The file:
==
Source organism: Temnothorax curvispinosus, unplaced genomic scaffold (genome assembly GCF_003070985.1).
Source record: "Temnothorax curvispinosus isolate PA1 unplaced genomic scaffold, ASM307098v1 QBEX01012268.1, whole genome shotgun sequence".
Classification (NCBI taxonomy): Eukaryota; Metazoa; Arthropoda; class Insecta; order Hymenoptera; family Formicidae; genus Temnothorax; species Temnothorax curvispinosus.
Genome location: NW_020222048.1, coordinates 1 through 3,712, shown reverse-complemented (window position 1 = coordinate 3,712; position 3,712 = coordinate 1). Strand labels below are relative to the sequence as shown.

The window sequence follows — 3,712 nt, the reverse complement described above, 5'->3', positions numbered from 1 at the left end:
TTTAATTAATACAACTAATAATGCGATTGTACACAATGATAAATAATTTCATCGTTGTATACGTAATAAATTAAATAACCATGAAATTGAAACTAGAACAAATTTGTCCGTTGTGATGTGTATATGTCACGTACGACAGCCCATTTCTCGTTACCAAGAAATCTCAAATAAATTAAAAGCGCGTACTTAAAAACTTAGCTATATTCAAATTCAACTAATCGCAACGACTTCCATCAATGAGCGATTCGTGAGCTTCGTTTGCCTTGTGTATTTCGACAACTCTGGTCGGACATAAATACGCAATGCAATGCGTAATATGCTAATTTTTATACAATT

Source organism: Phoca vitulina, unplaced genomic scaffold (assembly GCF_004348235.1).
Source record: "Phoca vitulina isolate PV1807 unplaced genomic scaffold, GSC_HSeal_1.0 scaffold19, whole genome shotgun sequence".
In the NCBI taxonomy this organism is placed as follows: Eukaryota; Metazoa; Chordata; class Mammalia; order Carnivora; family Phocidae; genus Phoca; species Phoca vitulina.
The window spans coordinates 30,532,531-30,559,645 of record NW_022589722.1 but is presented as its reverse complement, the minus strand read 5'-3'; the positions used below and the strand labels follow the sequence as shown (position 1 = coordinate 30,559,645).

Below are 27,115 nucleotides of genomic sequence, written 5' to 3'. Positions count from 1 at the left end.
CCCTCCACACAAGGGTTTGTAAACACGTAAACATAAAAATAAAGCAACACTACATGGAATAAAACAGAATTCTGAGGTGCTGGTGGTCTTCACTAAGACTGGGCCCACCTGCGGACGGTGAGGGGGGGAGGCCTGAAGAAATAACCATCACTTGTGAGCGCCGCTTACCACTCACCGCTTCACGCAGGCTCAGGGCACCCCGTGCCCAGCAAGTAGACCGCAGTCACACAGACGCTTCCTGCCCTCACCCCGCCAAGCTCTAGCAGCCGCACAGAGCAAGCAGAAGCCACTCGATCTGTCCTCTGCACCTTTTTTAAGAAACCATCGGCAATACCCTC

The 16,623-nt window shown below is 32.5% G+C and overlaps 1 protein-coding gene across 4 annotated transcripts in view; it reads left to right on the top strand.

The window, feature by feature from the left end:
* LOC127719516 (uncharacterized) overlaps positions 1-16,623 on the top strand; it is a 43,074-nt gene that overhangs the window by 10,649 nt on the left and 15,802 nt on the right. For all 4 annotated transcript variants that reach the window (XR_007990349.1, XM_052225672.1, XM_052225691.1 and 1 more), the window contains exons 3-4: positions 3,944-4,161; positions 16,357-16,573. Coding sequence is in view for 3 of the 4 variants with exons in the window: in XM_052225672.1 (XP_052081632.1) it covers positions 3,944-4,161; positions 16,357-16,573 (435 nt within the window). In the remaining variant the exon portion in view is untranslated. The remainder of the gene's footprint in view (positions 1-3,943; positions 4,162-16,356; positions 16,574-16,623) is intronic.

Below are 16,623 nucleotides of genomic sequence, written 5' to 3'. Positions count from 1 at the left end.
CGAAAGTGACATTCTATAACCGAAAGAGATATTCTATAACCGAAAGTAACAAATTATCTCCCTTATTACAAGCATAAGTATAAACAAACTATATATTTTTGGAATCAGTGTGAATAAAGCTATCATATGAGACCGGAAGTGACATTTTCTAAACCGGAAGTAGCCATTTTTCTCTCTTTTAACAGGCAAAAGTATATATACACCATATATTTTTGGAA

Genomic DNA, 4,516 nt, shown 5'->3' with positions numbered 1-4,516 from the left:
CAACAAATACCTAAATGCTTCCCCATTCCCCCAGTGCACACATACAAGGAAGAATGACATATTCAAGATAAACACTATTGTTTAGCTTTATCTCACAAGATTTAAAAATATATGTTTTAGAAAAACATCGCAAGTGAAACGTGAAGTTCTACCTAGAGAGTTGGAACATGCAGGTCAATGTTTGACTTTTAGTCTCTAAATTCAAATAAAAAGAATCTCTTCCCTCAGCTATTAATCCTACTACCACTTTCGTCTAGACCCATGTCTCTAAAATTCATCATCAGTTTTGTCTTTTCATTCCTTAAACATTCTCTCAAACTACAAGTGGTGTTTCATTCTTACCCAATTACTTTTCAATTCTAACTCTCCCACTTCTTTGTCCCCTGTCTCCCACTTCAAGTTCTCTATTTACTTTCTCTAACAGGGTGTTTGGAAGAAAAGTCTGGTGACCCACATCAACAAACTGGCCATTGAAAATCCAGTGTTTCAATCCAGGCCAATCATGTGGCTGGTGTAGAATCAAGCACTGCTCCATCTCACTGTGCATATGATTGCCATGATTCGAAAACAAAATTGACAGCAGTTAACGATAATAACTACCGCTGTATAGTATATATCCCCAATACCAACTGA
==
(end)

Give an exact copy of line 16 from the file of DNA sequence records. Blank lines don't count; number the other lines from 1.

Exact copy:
Below are 16,623 nucleotides of genomic sequence, written 5' to 3'. Positions count from 1 at the left end.